Art Market Watch
“Installation pieces are problematic,” said veteran Chelsea art dealer Renato Danese, an understatement if there ever was one. He was talking about the kind of 3D artworks that sprawl throughout the gallery space, and may well be site-specific.
They are also problematic for another reason -- they can be hard to sell. “It’s almost impossible to sell a whole installation,” said Vanessa Rubinick, manager for the Hauser & Wirth art gallery in Zurich. Installations are too big and ungainly for most collectors, and tend to be more expensive than art considered “houseable,” to use a term of art.
Dealers hope that such white elephants might inspire the purchase of more manageably sized works in the back room. Otherwise, when the gallery exhibition ends, most installations are disassembled and either returned to the artist’s studio or put in storage.
Perhaps it makes sense, then, that disparate elements from some of Terence Koh’s installations may be sold as individual artworks. “It’s not that unusual,” said Ron Warren, director of the Mary Boone Gallery, which represents the artist. He noted that individual elements from a large installation are priced just as “any other single work by the artist.”
Koh divides up the installations himself, and titles the parts. “He gives them generic titles,” Warren said. For instance, various pieces of the large-scale Koh installation “White Light,” which was exhibited in its entirety at the Kunsthalle Zurich in 2006, were sold to various private collectors. In 2008, one of those sections -- Untitled (White Light #1) -- went to auction at Phillips de Pury in London, where it earned £67,250 (it had been estimated at £50,000-£70,000).
Often enough, installations are composed of works that were conceived as single objects. With the late neon artist Jason Rhoades (1965-2006), “some large-scale installations have been sold in pieces, as they were meant to be,” said Julia Joern, who does press for the David Zwirner gallery in New York, which represents the Rhoades estate. The same is true for sculptor Matthew Barney, who installs groups of individual artworks, often used as backdrops for films, and sometimes as setups to be photographed, too. †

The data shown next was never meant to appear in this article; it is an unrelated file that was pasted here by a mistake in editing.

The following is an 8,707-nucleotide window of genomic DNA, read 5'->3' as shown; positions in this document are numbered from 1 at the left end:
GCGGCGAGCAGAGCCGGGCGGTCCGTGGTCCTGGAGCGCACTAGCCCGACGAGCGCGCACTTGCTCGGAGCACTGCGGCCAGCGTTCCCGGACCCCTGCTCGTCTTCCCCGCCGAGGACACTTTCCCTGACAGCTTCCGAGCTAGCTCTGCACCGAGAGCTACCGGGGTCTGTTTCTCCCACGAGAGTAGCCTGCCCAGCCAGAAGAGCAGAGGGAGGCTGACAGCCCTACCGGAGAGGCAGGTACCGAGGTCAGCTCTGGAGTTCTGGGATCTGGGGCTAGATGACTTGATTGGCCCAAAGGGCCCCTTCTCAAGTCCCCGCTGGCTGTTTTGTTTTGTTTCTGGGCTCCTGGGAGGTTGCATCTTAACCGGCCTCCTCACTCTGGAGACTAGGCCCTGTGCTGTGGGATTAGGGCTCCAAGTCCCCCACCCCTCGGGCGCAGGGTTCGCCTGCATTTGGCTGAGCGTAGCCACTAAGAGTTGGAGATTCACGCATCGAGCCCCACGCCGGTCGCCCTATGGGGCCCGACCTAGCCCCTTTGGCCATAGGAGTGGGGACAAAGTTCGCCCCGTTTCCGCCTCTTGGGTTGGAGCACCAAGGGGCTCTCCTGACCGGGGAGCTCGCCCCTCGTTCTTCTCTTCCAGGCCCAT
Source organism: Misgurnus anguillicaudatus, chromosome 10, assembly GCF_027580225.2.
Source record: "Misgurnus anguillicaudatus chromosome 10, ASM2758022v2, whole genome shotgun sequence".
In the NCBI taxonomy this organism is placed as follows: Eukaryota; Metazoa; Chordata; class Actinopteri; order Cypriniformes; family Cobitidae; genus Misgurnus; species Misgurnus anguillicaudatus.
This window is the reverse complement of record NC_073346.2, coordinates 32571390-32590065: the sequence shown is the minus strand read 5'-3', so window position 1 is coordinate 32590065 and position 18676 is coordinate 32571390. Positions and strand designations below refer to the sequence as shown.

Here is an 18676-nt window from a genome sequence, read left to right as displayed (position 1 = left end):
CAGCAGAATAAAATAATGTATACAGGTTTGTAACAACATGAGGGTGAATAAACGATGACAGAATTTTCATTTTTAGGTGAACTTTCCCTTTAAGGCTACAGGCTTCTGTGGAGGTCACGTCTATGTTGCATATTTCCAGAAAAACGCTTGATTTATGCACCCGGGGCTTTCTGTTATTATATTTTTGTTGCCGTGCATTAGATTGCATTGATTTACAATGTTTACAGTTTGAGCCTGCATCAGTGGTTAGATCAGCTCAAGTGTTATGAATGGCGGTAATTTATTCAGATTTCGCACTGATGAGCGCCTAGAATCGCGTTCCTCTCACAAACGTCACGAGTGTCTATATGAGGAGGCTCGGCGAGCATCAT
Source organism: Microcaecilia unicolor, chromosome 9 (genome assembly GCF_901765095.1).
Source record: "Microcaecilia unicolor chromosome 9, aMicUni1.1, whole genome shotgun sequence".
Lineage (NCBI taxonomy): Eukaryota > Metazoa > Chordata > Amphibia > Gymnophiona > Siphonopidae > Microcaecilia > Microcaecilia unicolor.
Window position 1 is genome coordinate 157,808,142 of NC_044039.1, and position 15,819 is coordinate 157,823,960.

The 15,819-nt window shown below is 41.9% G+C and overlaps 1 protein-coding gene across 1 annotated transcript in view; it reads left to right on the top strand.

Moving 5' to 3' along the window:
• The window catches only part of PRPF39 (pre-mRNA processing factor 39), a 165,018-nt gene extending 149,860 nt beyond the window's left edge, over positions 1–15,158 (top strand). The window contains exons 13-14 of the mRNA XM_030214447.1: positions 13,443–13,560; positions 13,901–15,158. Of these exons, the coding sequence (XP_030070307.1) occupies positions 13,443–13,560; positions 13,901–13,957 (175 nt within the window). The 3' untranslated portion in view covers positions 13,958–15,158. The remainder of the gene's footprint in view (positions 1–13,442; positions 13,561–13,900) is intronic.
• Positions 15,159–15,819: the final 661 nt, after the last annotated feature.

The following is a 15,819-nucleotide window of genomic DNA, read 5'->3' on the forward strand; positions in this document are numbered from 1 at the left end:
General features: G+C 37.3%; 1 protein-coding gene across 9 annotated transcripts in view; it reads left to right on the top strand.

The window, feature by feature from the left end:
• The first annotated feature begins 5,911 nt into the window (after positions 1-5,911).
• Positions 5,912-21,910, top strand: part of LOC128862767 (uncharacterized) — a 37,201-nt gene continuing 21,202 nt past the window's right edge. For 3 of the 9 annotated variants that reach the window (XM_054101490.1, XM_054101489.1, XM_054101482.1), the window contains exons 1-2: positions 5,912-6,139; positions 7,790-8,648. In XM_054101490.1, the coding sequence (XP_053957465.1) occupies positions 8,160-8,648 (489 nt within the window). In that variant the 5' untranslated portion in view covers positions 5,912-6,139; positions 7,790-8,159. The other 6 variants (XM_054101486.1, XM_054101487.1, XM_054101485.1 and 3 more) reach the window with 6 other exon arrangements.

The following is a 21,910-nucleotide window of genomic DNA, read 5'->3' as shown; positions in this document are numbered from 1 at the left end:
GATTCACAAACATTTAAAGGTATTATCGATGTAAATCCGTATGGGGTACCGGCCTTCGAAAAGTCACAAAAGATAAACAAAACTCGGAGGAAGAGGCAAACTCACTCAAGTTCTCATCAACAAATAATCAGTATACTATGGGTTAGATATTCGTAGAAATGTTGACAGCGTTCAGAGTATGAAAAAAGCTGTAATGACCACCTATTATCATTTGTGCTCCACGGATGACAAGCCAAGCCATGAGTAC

Of course, not every artist’s installation lends itself to being split up. “I couldn’t sell parts of my installations, because one part wouldn’t make any sense without the rest of it,” said sculptor Tim Hawkinson. “With my installation Uberorgan” -- a kind of giant bagpipe measuring almost 300 feet long -- “it was all one big mechanism, so you couldn’t take it apart.”
By contrast, Tom Burckhardt’s 2005 “Full Stop,” a full-scale replica of an artist’s studio -- made in cardboard -- which was exhibited at DiverseWorks in Houston and the Aldrich Contemporary Art Museum in Ridgefield, Conn., was composed of dozens of individual sculptures, which were sold individually to collectors. The work debuted at Caren Golden Gallery in Chelsea, and included small objects like a flashlight or tape measure ($200 each) as well as large sculptures like a bookshelf loaded down with art-making tools ($6,000).
“The items were all representations of autonomous objects and could function as stand-alone pieces that recall the whole,” Burckhardt said. “My piece lent itself to being separated in the way that a painting, video, or sculpture just can’t be.”